I listened to entirely too much Hamilton over the last year.
Ok that’s not true. There’s no such thing as *too much* Hamilton. But I did listen to it a lot. A LOT. I was a little bit late arriving to the party (as I am with almost anything in pop culture), but once I arrived, I didn’t want to leave.
As a result, a great deal of my thinking over the past year has been framed through the lyrics and the characters of Hamilton. At one point I spent a lot of time worrying because I related so well to Aaron Burr’s character before eventually deciding that was a silly thing to worry about. I’m probably not going to kill anyone in a duel just because he won’t let me in the room where it happens (mostly because I don’t live close enough to New Jersey). But then again, maybe I just haven’t met my Hamilton yet.
The clash between Hamilton and Burr (as it is presented in the musical, at least) is essentially a clash of styles of ambition. Hamilton and Burr are incredibly ambitious men in a cast of ambitious characters. Each character has their own style of ambition: Washington seems very aware that history has its eyes on him and is able to set his ambition aside for the good of the nation; Jefferson wrote the Declaration of Independence and enjoys reminding everyone of that fact; Angelica will never be satisfied; Hercules Mulligan is using the war to socially advance instead of sewing some pants… You get the idea. Every character in the cast has goals and will do what it takes to reach them.
It’s Hamilton and Burr’s ambitions, however, that take center stage. Their different personalities come through most clearly in how they express and pursue their ambitions.
Hamilton charges full-speed ahead after the things he wants, while Burr is often willing to take a more roundabout approach. Hamilton is “not throwing away his shot,” but Burr is going to “wait for it.” Hamilton says exactly what is on his mind (“sometimes I get over-excited, shoot off at the mouth”), but Burr’s approach is to “talk less, smile more; don’t let them know what you’re against or what you’re for.” (That line is why I relate so well to Burr’s character.)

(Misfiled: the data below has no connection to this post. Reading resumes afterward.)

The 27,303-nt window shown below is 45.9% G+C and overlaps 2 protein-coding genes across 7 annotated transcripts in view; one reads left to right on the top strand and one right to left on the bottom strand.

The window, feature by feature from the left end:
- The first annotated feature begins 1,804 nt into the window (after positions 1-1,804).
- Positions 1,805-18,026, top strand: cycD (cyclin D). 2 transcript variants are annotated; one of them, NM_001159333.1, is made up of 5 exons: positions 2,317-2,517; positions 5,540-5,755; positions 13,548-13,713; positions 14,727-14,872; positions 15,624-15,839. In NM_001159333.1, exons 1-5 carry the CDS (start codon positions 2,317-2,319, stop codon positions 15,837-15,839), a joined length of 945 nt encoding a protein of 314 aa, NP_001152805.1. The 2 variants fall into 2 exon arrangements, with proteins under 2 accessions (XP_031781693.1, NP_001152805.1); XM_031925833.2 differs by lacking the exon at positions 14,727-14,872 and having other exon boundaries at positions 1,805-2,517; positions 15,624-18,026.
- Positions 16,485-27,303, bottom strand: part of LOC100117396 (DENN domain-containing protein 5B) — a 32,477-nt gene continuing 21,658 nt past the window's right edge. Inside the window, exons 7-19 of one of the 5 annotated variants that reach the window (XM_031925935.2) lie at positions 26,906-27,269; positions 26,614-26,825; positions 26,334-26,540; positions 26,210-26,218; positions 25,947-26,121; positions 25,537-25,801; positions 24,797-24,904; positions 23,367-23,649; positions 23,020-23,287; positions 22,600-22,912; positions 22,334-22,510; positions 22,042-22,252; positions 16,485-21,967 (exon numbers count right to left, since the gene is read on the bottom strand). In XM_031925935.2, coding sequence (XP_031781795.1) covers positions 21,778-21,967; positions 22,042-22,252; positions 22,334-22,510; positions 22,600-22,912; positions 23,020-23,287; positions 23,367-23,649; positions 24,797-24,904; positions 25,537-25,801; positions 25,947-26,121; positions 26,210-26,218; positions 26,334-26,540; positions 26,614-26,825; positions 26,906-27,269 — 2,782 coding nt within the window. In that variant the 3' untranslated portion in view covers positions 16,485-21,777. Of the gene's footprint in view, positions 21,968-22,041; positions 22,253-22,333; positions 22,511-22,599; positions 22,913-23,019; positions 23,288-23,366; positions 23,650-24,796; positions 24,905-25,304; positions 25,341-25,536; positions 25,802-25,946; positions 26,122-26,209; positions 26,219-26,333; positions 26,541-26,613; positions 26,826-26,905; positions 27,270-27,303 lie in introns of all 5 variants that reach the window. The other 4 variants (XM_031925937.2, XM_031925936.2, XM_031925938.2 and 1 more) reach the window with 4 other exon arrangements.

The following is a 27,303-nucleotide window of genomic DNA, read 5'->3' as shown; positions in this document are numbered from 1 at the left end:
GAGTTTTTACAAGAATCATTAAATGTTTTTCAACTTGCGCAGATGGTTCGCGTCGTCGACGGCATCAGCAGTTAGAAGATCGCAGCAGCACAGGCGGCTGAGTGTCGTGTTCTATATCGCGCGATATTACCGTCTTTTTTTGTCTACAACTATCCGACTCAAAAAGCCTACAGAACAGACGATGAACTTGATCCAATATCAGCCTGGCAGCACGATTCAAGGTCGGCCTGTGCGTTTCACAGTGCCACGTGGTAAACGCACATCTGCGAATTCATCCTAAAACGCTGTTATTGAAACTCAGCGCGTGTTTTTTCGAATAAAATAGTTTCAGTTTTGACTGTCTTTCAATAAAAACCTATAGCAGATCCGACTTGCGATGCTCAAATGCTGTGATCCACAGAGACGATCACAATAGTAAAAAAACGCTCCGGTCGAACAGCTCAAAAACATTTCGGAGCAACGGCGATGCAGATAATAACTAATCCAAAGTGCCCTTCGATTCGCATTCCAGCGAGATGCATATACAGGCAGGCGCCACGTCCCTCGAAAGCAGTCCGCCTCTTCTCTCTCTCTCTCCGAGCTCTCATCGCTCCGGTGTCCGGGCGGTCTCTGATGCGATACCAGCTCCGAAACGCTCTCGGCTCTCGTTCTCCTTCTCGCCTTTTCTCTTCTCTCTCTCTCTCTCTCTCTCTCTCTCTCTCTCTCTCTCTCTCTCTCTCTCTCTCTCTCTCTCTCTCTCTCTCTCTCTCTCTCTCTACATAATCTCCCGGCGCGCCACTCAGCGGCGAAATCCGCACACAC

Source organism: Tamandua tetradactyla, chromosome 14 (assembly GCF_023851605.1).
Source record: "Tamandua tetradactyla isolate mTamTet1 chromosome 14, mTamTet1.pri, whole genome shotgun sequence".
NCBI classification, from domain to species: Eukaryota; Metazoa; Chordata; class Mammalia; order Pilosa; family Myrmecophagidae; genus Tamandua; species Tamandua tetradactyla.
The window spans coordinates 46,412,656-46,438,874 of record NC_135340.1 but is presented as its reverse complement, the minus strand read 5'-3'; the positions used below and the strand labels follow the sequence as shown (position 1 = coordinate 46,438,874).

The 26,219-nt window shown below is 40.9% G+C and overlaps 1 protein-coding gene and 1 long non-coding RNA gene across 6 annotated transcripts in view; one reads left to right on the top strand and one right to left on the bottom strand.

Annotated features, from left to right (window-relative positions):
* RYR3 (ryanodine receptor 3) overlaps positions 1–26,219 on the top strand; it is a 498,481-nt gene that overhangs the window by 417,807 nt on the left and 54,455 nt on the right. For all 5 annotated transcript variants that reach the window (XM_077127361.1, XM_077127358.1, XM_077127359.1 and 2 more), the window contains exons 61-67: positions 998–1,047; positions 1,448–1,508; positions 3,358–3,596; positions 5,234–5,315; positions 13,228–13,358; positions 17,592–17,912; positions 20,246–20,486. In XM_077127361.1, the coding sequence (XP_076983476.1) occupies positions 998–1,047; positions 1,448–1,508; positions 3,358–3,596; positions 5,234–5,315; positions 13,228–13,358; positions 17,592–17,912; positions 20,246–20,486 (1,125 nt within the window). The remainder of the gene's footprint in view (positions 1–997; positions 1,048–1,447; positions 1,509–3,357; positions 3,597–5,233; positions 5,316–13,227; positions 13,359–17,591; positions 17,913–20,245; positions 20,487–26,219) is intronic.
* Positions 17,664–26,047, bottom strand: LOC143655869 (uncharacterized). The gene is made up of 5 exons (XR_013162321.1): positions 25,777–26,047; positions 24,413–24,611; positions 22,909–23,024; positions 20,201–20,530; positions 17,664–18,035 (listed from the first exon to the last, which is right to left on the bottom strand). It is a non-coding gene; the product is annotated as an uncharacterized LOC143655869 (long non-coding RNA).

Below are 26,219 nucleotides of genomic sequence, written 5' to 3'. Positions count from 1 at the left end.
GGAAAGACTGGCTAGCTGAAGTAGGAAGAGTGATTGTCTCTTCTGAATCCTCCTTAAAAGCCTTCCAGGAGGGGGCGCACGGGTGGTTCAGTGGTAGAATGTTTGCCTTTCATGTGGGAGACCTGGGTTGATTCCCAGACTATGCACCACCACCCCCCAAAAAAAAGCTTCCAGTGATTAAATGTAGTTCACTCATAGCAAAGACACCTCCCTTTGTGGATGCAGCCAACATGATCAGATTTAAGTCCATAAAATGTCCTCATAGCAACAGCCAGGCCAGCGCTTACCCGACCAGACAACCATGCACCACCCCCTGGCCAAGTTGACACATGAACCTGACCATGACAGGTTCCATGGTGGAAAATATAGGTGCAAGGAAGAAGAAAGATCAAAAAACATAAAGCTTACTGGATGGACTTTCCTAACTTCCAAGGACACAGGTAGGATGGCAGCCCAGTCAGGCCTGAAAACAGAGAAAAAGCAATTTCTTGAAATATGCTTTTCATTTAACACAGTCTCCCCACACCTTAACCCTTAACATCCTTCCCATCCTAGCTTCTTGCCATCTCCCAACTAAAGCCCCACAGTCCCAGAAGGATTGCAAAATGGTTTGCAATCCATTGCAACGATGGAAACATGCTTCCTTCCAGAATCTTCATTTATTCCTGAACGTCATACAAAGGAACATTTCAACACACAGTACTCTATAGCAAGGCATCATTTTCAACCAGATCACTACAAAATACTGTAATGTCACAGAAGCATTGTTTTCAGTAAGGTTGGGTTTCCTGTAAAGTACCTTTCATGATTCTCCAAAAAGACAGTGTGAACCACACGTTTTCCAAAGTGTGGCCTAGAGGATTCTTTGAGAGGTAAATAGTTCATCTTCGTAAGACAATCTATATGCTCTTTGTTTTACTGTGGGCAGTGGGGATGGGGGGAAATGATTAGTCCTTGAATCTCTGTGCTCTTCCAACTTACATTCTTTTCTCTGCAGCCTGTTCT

Over and over again, Hamilton’s ambitions are rewarded, while Burr is left wishing he too could be “in the room where it happens.” On more than one occasion, Burr calls out Alexander for his pride and ambition, without seeing the danger of the ambition within himself: “I swear your pride will be the death of us all; beware, it goest before the fall.”
At one point in a letter to Angelica, Alexander compares himself to Macbeth and writes, “Ambition is my folly.” It’s not an important line in the grand scheme of the script. I’m not even sure whether or not Hamilton’s character believes it when he says it. Yet it’s so true. For Hamilton, for Burr, their ambition IS their folly. Ambition derails them both on their way to the top.
Ambition is bad. That must be the message of Hamilton, right? After all, it kills one main character and makes the other one a murderer. It’d be nice if it were as simple as that, but it can’t be. Not much would happen in this world without ambition. No one would seek cures to diseases or explore outer space or run for president without ambition. Ambition may be folly, but it’s also pretty productive.
Not long ago I told my mom a career goal I have, then quickly followed it up by admitting that maybe I was being a bit pretentious. She responded, ‘Someone has to decide they want to be the principal.’ (She’s a schoolteacher.) Being a principal isn’t my goal, but it was her way of saying, ‘It’s okay to aim for big and important things.’ It’s okay to be ambitious. Someone has to do it.
And yet ambition is still a tricky quality as a Christian, because ambition is so closely associated with pride. Ambition takes many forms: a belief in one’s own abilities, a confidence to move forward, a desire to lead, a desire to be remembered, and above all, a desire to do something great worth remembering. I don’t think any of those are necessarily bad, but it’s also easy to see how those desires lead fallen humans to where Hamilton and Burr ended up.